The Berkshire Special 2018

Go west, young investor, but go wisely

Engage in intelligent investing where you have a fighting chance to make a decent return with a margin of safety

"Go West, young man” was advice popularised in the late 1800s by the American author and newspaper editor Horace Greeley in regards to America’s Westward Expansion. First, Greeley “saw the fertile farmland of the west as an ideal place for people willing to work hard for the opportunity to succeed.” Second, potential success, measured in terms of productive land to farm, luxurious furs to trap, and of course shiny gold to pan, enticed many Western settlers to take significant risks.

Investing requires bearing risk to reap rewards, but there is no definitive causal relationship here. Just because you might be willing to pack up your wagon and head off into the sunset doesn’t ensure you’ll be rewarded with wealth. Today investors should be particularly diligent in assessing risk before setting off on any journey.

On the one hand, the road out of town looks inviting: global economies are growing synchronously, many leading indicators including global Purchasing Managers Indices remain robust, earnings have been strong with expectations anchored around continued growth, and inflation generally remains contained. Looking toward the horizon, however, we can see dark storm clouds building: labour conditions in the US have been tightening while more fiscal spending is on tap (all being a potential precursor to higher inflation levels), and the Fed has pivoted from quantitative easing to tightening and is hiking rates. The scariest storm, chock-full of lightning strikes and cacophonous thunder, for the adventurous traveller though, is the elevated valuation levels of assets across the board.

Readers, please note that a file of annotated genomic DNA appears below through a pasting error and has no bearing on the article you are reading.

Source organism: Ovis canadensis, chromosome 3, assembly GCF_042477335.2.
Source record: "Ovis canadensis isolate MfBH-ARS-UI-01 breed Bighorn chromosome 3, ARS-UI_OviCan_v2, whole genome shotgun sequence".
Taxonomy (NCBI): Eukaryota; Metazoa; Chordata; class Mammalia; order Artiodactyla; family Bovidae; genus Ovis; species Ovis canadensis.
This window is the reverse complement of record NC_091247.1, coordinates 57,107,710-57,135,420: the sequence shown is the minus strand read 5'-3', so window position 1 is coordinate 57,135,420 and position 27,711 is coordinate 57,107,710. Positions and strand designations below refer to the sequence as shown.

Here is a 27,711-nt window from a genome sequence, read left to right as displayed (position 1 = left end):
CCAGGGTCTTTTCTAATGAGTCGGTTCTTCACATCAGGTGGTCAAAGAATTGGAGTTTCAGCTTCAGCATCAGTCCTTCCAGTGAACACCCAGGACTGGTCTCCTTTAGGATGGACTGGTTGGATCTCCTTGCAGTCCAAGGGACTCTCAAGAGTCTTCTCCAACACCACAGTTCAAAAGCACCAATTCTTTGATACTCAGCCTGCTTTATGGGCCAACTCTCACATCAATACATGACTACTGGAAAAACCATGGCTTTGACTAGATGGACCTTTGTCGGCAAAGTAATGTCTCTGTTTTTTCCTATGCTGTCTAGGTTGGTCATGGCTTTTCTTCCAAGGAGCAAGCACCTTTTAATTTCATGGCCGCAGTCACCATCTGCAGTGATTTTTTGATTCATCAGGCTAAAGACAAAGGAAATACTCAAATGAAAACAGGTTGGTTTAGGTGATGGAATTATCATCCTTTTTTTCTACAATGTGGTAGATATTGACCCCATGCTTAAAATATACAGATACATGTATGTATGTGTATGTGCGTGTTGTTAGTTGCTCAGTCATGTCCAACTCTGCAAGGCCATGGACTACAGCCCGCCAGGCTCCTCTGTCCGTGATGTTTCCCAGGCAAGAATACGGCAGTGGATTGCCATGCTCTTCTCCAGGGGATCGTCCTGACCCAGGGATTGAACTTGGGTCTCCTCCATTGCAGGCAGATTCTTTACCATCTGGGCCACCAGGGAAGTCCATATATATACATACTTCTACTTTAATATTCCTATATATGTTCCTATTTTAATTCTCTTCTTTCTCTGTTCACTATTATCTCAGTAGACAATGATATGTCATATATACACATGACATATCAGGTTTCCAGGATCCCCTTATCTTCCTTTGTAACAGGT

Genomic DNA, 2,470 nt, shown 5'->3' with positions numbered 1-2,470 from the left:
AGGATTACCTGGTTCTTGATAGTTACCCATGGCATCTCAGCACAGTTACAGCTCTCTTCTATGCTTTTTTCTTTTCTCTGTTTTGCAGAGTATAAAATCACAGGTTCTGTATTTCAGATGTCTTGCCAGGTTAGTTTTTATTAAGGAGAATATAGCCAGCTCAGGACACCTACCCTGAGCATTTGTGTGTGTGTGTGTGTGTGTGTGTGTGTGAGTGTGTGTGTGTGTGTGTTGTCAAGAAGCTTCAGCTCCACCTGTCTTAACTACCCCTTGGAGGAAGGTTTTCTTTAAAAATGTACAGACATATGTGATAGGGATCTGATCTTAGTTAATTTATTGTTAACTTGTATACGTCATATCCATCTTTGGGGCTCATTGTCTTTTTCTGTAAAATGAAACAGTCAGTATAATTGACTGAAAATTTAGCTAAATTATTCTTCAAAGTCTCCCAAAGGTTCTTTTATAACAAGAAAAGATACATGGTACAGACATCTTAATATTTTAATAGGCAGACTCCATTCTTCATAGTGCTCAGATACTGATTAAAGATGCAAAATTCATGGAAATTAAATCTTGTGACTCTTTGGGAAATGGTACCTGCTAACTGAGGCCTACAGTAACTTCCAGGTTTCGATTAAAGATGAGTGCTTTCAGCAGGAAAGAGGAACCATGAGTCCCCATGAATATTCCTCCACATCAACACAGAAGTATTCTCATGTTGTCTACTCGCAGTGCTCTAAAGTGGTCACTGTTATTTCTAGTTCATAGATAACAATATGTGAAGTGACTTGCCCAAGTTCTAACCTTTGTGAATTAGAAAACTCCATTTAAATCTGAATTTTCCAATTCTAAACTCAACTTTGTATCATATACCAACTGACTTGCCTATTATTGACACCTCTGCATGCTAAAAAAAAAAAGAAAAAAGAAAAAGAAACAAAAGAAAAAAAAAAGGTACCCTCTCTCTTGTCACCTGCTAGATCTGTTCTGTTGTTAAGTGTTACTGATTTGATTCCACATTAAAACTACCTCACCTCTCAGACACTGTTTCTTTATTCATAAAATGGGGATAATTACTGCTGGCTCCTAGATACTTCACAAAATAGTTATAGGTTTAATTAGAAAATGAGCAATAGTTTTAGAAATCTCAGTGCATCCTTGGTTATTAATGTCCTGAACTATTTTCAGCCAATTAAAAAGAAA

This is not the time to pack a knapsack with limited provisions, straddle a horse, and gallop off. It is a time to be well prepared for the harsh conditions of a long westward journey. To be clear, we are not counselling investors to avoid all risks right now. We are simply pointing out that it is more important than ever to do so in an intelligent manner.

What does intelligent investing look like to us? It means investing where you have a fighting chance to make decent returns and harbour a margin of safety. As valuations have continued to climb higher and prospective returns lower, our Benchmark-Free Allocation Strategy (“BFAS”) has become more provocatively positioned: we are lighter in equities with an even heavier concentration in emerging markets; we have more weight in alternative strategies; and we are still carrying meaningful cash/cash plus exposure.